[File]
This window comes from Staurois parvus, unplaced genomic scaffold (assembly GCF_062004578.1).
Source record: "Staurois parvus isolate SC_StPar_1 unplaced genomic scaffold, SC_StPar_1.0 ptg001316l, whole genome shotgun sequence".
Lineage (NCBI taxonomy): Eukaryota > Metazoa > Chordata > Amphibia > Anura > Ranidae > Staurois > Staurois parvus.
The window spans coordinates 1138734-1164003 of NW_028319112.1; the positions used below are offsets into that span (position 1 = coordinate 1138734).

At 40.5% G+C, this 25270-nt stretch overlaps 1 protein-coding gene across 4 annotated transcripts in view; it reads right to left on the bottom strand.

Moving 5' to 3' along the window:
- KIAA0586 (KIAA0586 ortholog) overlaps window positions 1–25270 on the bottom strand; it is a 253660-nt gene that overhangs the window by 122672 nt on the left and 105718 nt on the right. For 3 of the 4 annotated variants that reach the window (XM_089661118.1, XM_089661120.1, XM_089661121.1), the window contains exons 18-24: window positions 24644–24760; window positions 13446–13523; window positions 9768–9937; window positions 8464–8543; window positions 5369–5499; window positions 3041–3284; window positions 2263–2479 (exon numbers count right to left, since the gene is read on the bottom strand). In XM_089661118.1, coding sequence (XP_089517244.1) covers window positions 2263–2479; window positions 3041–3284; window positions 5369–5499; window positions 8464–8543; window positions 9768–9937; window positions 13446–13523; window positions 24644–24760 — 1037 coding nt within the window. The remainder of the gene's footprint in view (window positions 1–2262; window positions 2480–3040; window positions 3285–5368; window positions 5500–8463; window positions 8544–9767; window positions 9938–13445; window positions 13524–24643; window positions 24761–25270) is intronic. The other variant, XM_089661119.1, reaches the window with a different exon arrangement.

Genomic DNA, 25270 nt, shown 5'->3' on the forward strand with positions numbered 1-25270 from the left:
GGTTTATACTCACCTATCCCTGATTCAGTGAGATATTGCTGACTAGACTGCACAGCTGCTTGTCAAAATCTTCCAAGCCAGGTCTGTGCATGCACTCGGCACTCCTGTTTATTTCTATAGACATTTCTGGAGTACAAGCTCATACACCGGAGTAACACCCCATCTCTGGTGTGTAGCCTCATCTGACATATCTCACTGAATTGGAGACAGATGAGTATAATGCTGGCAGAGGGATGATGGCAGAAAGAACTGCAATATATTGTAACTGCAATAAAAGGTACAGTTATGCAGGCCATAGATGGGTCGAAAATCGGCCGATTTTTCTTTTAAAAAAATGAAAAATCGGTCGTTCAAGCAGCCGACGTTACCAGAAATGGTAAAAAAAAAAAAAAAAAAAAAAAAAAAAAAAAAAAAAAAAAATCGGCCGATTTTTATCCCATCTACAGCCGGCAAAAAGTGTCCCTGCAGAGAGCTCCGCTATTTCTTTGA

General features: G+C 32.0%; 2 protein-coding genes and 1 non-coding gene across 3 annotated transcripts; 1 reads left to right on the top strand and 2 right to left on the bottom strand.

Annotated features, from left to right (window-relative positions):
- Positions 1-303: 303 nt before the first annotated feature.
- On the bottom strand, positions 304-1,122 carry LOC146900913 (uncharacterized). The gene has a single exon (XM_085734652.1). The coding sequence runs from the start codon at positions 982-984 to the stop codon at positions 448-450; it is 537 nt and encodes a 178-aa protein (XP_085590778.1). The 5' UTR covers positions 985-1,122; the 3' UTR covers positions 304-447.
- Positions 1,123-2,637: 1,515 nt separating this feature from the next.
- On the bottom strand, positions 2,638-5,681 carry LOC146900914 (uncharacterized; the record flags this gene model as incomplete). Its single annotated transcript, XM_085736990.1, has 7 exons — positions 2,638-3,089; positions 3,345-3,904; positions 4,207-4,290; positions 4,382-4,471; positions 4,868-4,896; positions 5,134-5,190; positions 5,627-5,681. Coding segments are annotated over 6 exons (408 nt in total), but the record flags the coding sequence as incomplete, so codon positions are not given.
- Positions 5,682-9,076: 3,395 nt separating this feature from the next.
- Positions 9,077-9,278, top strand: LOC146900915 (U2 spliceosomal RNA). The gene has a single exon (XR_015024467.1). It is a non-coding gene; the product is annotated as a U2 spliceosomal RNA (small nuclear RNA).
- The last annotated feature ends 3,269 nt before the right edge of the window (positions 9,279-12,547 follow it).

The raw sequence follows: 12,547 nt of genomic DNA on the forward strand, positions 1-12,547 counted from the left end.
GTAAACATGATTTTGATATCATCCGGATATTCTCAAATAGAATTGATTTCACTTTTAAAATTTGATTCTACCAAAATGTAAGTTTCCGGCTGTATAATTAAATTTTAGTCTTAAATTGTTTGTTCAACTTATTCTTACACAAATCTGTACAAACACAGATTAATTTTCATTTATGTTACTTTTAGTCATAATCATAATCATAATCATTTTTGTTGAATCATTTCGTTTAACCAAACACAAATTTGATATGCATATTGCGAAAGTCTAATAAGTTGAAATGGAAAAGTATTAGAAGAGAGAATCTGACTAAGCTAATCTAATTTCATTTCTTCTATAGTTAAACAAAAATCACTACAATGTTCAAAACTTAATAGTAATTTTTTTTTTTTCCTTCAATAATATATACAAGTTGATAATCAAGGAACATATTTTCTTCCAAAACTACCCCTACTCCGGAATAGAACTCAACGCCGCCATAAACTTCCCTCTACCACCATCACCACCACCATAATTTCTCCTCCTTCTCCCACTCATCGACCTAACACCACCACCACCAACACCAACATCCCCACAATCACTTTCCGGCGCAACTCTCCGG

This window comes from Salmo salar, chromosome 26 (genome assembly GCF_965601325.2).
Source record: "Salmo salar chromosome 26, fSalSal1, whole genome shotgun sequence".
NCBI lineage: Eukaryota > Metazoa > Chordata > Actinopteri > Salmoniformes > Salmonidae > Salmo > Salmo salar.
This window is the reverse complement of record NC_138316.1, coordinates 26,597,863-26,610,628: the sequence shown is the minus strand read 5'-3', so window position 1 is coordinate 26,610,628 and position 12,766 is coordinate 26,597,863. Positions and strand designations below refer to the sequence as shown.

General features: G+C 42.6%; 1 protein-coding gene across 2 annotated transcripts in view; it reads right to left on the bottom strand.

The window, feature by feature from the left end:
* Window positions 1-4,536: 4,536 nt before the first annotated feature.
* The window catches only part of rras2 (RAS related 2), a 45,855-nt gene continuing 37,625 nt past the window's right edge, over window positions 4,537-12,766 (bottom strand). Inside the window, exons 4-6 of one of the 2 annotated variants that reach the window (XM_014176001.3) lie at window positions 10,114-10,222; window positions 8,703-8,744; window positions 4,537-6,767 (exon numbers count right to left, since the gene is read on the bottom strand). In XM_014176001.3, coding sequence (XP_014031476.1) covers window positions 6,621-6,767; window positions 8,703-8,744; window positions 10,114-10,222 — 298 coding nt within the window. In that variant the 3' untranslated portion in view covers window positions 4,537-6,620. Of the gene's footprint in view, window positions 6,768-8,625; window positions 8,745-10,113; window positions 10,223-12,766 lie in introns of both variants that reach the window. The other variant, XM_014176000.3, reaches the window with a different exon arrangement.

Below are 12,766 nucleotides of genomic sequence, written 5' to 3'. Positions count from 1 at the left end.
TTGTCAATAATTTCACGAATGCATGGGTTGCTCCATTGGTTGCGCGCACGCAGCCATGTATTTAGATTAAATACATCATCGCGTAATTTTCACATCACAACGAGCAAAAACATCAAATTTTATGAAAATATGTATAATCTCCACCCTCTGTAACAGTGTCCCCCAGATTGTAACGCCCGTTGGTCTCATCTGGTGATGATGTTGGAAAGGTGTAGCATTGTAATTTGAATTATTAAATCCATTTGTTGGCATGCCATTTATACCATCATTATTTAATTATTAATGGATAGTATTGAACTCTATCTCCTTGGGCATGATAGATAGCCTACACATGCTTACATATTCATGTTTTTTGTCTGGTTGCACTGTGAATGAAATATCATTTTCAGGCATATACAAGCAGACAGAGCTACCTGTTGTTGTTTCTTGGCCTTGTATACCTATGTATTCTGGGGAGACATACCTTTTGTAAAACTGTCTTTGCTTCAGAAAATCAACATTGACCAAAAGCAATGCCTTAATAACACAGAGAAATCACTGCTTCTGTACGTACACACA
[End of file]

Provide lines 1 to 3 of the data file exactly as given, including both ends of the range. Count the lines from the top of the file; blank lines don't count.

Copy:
This window comes from Staurois parvus, unplaced genomic scaffold (assembly GCF_062004578.1).
Source record: "Staurois parvus isolate SC_StPar_1 unplaced genomic scaffold, SC_StPar_1.0 ptg001316l, whole genome shotgun sequence".
Lineage (NCBI taxonomy): Eukaryota > Metazoa > Chordata > Amphibia > Anura > Ranidae > Staurois > Staurois parvus.